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How to Place a Customer Service Call

  1. Begin by saying “yeessss” in a drawn-out and ominous way.
  2. Proceed to explain your problem as longwindedly as possible, preferably without pauses that would allow the customer service representative to begin helping you.
  3. Repeat.
  4. Refuse to provide any information that the representative asks for.  They may say that they want to help answer your question, but you know that they’re really out to steal your identity.
  5. Respond to continued requests with anger and/or confusion.
  6. Do not have paper, a pen, or anything like an order number.
  7. Pause for long periods of time and mumble to yourself as you continue to contemplate your problem, but by no means let the representative hang up.
  8. Remember, no problem is too small to make a big fuss about.
  9. Pause for a bit to chat about your grandchildren and/or take a call on another line.
  10. Resume fussing about your problem, and remember that there was actually something else you had been meaning to ask about too.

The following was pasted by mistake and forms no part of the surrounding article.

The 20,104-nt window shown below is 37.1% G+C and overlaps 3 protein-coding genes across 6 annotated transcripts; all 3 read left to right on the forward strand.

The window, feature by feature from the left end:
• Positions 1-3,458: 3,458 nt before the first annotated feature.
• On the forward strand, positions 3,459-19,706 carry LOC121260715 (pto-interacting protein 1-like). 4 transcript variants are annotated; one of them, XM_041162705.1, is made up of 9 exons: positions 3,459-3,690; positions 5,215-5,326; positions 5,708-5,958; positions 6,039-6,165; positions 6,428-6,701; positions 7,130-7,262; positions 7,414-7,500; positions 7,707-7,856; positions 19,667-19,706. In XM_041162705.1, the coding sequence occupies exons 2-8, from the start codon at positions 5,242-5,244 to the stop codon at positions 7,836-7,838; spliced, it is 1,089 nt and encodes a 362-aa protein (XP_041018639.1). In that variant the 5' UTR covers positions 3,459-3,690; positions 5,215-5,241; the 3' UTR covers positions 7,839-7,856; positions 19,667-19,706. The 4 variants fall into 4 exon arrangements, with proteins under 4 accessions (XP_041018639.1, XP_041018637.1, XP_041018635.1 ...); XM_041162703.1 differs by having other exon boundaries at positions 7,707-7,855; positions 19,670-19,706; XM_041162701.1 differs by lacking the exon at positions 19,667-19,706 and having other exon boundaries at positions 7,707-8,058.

11. Realize that there either was no problem or it was really all your fault to begin with, and hang up without saying goodbye.
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This friend project has so much potential

One of the first feelings I was overwhelmingly hit with upon returning to Saint Louis after my whirlwind post-graduation trip to Maine and the subsequent drive back, (well, OK, one of the first feelings post-hibernation week, during which I think I fell asleep at seven almost every night and wasn’t feeling much of anything other than exhaustion), was missing all of my friends who have moved away.

Over my four years at Wash U, I was fortunate enough to make a wonderful group of close friends.  I had been away from them before, for summers and semesters abroad, but there was always the sense that we would all be reunited.  When I arrived back in Saint Louis and felt their absence this time, I also felt its permanence.  I know I will see my friends again, most likely in wonderfully strange and unexpected situations and places.  However, I also know that the probability of all of us being in the same place at the same time again is slim to none, and that even if such a miraculous event were to occur the dynamic will never be the same.  So, I had a mild breakdown.